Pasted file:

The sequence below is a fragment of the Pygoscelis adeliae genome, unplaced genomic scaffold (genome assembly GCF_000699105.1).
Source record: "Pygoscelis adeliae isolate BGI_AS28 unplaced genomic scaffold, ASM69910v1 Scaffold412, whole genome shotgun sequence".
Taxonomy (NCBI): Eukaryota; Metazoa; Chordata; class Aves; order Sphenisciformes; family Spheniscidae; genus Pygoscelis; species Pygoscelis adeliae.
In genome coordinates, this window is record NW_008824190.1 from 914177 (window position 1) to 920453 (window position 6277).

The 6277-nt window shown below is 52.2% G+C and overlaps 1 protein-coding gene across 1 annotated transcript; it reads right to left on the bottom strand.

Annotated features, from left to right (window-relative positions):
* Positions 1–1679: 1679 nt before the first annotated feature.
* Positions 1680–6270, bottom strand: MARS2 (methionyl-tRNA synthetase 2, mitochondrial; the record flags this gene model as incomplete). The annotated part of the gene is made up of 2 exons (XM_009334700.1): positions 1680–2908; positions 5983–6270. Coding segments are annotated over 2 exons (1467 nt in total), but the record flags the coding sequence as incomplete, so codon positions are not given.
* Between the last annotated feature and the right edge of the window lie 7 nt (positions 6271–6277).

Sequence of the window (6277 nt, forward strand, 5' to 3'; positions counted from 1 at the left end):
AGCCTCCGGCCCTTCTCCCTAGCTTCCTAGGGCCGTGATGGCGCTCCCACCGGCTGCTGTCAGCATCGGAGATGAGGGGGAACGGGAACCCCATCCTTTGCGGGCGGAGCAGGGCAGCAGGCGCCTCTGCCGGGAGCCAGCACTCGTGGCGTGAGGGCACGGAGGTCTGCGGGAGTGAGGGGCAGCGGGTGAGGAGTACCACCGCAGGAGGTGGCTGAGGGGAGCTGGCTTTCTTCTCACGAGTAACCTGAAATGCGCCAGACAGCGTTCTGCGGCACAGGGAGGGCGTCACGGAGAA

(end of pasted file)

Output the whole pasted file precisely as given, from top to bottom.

The sequence below is a fragment of the Pygoscelis adeliae genome, unplaced genomic scaffold (genome assembly GCF_000699105.1).
Source record: "Pygoscelis adeliae isolate BGI_AS28 unplaced genomic scaffold, ASM69910v1 Scaffold412, whole genome shotgun sequence".
Taxonomy (NCBI): Eukaryota; Metazoa; Chordata; class Aves; order Sphenisciformes; family Spheniscidae; genus Pygoscelis; species Pygoscelis adeliae.
In genome coordinates, this window is record NW_008824190.1 from 914177 (window position 1) to 920453 (window position 6277).

The 6277-nt window shown below is 52.2% G+C and overlaps 1 protein-coding gene across 1 annotated transcript; it reads right to left on the bottom strand.

Annotated features, from left to right (window-relative positions):
* Positions 1–1679: 1679 nt before the first annotated feature.
* Positions 1680–6270, bottom strand: MARS2 (methionyl-tRNA synthetase 2, mitochondrial; the record flags this gene model as incomplete). The annotated part of the gene is made up of 2 exons (XM_009334700.1): positions 1680–2908; positions 5983–6270. Coding segments are annotated over 2 exons (1467 nt in total), but the record flags the coding sequence as incomplete, so codon positions are not given.
* Between the last annotated feature and the right edge of the window lie 7 nt (positions 6271–6277).

Sequence of the window (6277 nt, forward strand, 5' to 3'; positions counted from 1 at the left end):
AGCCTCCGGCCCTTCTCCCTAGCTTCCTAGGGCCGTGATGGCGCTCCCACCGGCTGCTGTCAGCATCGGAGATGAGGGGGAACGGGAACCCCATCCTTTGCGGGCGGAGCAGGGCAGCAGGCGCCTCTGCCGGGAGCCAGCACTCGTGGCGTGAGGGCACGGAGGTCTGCGGGAGTGAGGGGCAGCGGGTGAGGAGTACCACCGCAGGAGGTGGCTGAGGGGAGCTGGCTTTCTTCTCACGAGTAACCTGAAATGCGCCAGACAGCGTTCTGCGGCACAGGGAGGGCGTCACGGAGAA